• [ ] I’d never have met (ok virtually but met all the same) so many lovely people as I have on this forum.
  • [ ] The amazing support I have had from my work colleagues.
  • [ ] The things I thought mattered before really don’t. I no longer get stressed because the housework hasn’t been done or the towel isn’t folded correctly (yes, really, these things used to bother me).
  • [ ] That no matter how bad I feel there is always someone significantly worse off than me.
  • [ ] That I’m more resilient than I ever imagined I could be.
  • [ ] Rest is a good thing and I don’t need to feel guilty for sitting down and doing nothing.

I don’t know what life has in store for me going forward……probably best I don’t know. I am trying to work out what the new me will be like and what the new normal will be but whatever it is I hope I can embrace it and come out the other side a better person.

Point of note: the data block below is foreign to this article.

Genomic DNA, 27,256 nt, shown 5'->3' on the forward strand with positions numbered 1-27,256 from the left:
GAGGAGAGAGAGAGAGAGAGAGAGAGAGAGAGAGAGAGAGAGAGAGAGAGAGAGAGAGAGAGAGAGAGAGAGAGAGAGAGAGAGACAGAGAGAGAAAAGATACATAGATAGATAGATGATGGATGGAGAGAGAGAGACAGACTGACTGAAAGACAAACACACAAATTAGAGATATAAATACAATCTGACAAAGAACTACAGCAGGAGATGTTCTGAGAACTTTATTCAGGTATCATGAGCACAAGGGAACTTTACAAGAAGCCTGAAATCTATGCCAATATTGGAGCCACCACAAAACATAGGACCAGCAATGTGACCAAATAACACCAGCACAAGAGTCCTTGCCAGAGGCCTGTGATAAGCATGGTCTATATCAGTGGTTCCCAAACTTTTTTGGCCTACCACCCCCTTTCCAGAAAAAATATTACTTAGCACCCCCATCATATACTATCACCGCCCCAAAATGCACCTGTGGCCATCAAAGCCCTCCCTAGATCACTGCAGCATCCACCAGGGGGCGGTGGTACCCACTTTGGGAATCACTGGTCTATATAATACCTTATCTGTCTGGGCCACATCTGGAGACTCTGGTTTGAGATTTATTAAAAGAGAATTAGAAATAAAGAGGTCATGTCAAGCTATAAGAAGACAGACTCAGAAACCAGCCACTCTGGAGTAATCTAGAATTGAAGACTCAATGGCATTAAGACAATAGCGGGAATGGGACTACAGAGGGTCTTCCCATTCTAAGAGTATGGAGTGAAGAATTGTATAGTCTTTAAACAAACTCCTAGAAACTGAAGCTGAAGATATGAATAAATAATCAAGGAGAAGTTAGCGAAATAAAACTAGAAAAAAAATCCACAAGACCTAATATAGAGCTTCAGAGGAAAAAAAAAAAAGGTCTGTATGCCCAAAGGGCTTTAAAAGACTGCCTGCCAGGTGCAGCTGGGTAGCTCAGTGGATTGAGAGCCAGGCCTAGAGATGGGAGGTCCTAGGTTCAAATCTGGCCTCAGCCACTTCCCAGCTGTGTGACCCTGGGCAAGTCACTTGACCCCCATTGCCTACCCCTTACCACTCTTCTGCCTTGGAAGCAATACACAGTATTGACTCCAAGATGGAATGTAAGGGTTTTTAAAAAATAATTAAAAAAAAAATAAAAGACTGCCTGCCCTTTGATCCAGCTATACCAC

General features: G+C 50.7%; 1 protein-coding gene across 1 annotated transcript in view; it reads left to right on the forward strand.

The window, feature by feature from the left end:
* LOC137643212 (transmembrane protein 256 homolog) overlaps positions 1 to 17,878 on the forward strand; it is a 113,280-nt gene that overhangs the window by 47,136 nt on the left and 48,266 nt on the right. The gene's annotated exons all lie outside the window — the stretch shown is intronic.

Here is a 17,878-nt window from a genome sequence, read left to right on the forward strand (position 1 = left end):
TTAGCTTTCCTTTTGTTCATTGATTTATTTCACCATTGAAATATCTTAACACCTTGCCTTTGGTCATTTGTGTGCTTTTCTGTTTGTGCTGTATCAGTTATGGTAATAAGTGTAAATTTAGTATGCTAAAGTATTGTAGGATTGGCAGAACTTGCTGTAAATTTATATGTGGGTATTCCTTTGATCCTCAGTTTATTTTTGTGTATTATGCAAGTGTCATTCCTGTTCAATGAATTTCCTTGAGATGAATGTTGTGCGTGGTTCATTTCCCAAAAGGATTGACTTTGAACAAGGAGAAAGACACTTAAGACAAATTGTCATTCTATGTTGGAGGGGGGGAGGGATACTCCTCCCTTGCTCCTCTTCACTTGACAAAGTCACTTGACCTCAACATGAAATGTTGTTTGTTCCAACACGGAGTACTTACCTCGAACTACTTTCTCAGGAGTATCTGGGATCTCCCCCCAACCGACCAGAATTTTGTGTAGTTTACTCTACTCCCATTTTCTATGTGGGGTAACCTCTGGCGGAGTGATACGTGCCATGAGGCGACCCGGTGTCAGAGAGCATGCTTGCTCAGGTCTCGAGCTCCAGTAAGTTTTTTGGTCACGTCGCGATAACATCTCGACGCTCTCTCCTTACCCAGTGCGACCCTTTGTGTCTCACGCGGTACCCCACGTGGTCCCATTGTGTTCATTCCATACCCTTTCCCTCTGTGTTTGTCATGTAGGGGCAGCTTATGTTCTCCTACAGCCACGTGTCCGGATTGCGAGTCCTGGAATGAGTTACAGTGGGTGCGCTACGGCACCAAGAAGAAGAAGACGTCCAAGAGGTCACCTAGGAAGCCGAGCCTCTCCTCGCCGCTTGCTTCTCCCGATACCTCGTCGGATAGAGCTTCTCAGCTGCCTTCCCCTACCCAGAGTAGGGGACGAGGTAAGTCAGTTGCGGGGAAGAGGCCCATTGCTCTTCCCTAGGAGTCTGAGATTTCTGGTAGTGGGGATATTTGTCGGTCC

Here’s wishing each and every one of you a brighter future and a successful journey through recovery.

I really appreciate all the support from this forum. It’s a great place to share and learn with no judgements. You’re all amazing & inspirational people.


Yes, I like that idea. Keeping positive has helped me along the way.

Rest is indeed a good thing in recovery. What I have found is that building rest time into my daily plan is important. Learning to pace myself has been a major part of my condition management.


Thank you. You have summarised the impact of stroke very well. After six years, I treat every day as a new challenge. Fortunately, I am retired but stroke changed my life overnight. I still have fatigue and my walking varies in quality, but I have learned that small things are much more important than big things. Good luck to you in your onward journey.